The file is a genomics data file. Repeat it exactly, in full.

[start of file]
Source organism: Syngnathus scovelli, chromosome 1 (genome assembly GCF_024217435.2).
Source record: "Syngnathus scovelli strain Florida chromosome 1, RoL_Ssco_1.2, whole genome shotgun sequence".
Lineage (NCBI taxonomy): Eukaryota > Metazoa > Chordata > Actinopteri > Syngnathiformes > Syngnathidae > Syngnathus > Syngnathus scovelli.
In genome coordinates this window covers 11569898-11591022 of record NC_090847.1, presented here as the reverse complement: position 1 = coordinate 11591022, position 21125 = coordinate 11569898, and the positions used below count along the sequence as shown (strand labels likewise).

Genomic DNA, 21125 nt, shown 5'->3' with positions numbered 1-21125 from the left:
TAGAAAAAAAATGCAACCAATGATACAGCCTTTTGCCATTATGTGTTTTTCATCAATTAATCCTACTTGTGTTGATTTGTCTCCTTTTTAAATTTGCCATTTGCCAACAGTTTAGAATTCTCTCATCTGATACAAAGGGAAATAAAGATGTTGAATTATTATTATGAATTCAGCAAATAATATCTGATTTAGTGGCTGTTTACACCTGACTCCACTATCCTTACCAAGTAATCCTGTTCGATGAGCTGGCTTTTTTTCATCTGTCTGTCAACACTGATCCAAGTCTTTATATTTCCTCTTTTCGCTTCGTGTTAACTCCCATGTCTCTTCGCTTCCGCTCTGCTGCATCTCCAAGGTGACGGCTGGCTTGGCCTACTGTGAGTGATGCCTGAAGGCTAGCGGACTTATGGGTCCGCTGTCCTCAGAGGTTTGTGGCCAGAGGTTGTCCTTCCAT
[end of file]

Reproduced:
Source organism: Syngnathus scovelli, chromosome 1 (genome assembly GCF_024217435.2).
Source record: "Syngnathus scovelli strain Florida chromosome 1, RoL_Ssco_1.2, whole genome shotgun sequence".
Lineage (NCBI taxonomy): Eukaryota > Metazoa > Chordata > Actinopteri > Syngnathiformes > Syngnathidae > Syngnathus > Syngnathus scovelli.
In genome coordinates this window covers 11569898-11591022 of record NC_090847.1, presented here as the reverse complement: position 1 = coordinate 11591022, position 21125 = coordinate 11569898, and the positions used below count along the sequence as shown (strand labels likewise).

Genomic DNA, 21125 nt, shown 5'->3' with positions numbered 1-21125 from the left:
TAGAAAAAAAATGCAACCAATGATACAGCCTTTTGCCATTATGTGTTTTTCATCAATTAATCCTACTTGTGTTGATTTGTCTCCTTTTTAAATTTGCCATTTGCCAACAGTTTAGAATTCTCTCATCTGATACAAAGGGAAATAAAGATGTTGAATTATTATTATGAATTCAGCAAATAATATCTGATTTAGTGGCTGTTTACACCTGACTCCACTATCCTTACCAAGTAATCCTGTTCGATGAGCTGGCTTTTTTTCATCTGTCTGTCAACACTGATCCAAGTCTTTATATTTCCTCTTTTCGCTTCGTGTTAACTCCCATGTCTCTTCGCTTCCGCTCTGCTGCATCTCCAAGGTGACGGCTGGCTTGGCCTACTGTGAGTGATGCCTGAAGGCTAGCGGACTTATGGGTCCGCTGTCCTCAGAGGTTTGTGGCCAGAGGTTGTCCTTCCAT